Step 3: How much am I entitled to be reimbursed?
For the sake of simplicity, let’s review a common scenario as an example:
Rose and Jack have been married for 10 years. 2 years into their marriage, Rose’s mother died. Rose received $100,000 from her mother. Rose and Jack decided to buy a home. Rose used her $100,000 inheritance as the down payment on the home. Jack and Rose placed the deed in their names as community property and have used their community property income to pay the mortgage, property taxes, and maintenance on the home.
In the Jack and Rose example, their real property has had 8 years to grow in value. It would not be surprising for Rose to ask for reimbursement of her $100,000 plus interest, or for an increase to reflect the present-day value.
California Family Code 2640, explicitly states that a person entitled to reimbursement receives that reimbursement without interest and that they will not have a change in monetary value of their contribution to reflect present value.
Here is another scenario. Let’s say the property becomes less valuable than the initial contribution. In this case, the party being reimbursed is not entitled to receive more than the value of the asset. This means that it is possible to contribute separate property to an asset, to then be entitled to a reimbursement, but ultimately receive less than what you gave because of a decrease in the value of the property.
Step 4: Have You Waived Your Right To Reimbursement?
There are two major defenses against a claim for reimbursement.
1) The property used was not separate property
2) The use of the separate property was intended as a gift and the right to reimbursement was waived
It is possible, and it does happen, that in the course of someone using their separate property to acquire or improve community property, they give up their right to be reimbursed. This can occur by indicating in writing (such as an email or text) that the money is a gift to the marriage. It can also occur through conduct that supports the understanding that the money was intended as a gift. It is also possible that the word ‘gift’ isn’t used, but instead there is a writing that says, “I don’t need to be paid back,” or other similar statements.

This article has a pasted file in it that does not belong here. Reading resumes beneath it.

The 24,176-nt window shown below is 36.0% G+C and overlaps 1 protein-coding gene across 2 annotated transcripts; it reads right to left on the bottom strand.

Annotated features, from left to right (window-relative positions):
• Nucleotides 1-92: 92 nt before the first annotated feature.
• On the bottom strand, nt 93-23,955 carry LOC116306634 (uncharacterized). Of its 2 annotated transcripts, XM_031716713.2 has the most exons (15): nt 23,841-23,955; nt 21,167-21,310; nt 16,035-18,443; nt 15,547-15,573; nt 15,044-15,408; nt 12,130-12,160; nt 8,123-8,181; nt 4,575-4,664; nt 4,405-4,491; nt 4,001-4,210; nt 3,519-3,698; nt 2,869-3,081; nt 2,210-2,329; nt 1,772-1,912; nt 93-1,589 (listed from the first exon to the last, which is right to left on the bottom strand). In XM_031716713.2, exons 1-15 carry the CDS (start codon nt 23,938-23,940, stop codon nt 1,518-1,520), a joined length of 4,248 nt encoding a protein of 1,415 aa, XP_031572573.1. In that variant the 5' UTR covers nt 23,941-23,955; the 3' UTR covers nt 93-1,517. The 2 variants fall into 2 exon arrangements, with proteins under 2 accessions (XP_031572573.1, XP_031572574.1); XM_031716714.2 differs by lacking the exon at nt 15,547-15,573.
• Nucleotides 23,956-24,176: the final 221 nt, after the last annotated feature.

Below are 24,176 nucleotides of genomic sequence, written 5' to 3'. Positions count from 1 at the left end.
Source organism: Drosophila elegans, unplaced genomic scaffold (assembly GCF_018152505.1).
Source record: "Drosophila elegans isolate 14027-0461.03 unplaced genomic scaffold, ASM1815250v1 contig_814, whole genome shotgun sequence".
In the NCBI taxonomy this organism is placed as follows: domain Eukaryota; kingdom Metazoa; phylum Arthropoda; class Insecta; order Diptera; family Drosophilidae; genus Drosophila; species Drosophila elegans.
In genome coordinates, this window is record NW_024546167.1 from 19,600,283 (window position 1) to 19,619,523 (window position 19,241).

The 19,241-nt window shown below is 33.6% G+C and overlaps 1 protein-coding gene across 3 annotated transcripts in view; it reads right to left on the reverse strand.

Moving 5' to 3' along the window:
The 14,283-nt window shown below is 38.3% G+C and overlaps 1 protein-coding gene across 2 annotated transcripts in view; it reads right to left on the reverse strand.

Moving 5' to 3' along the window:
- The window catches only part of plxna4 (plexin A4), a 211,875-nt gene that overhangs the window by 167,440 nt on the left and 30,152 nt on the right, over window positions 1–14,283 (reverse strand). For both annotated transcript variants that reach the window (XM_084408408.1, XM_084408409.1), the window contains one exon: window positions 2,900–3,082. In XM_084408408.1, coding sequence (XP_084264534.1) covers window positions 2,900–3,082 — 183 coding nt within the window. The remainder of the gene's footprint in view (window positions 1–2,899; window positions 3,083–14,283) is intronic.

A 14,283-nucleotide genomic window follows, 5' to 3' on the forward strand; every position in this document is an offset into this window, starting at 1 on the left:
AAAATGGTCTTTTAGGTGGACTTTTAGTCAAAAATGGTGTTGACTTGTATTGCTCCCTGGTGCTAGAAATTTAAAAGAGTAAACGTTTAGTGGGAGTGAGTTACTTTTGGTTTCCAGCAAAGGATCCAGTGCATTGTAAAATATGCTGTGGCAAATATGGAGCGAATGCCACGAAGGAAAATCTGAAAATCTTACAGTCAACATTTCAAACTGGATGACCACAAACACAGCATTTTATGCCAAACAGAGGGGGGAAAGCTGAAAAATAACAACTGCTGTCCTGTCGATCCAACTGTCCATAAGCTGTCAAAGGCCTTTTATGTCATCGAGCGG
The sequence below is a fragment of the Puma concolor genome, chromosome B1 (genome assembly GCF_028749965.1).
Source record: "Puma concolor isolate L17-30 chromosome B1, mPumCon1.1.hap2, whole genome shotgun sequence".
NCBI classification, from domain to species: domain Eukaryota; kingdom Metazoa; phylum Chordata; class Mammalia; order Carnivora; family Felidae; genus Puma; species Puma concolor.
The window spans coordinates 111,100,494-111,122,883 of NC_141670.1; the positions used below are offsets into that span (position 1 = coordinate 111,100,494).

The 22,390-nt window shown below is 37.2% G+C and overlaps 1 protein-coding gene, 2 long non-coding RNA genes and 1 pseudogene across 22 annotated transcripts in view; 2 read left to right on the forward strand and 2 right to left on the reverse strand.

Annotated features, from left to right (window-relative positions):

Is there anything else to know?
One common reason that people create a premarital agreement (or a post-marital agreement) is to address claims such as the claim for reimbursement we are discussing today. Marital agreements give couples the opportunity to identify what they each have, acknowledge what the other owns separately, and clearly define property rights.
Premarital agreements can include provisions detailing how the use of the separate property is to be documented — Is it on a spreadsheet? Do the statements need to be maintained? — and whether or not people can receive reimbursement. There are couples who decide upfront that any use of the separate property is a gift under all circumstances. In these cases, should the couple decide to end their relationship, claims such as the 2640 reimbursement claim are not at issue and will never be raised.
Property division isn’t as simple as “half is yours and half is mine.” There are many opportunities and reasons that the division of assets and debts can become more complicated to unravel. If you are navigating a divorce case and are unsure of how to present a claim for reimbursement or defend against one, please give us a call or schedule a consultation to discuss your case.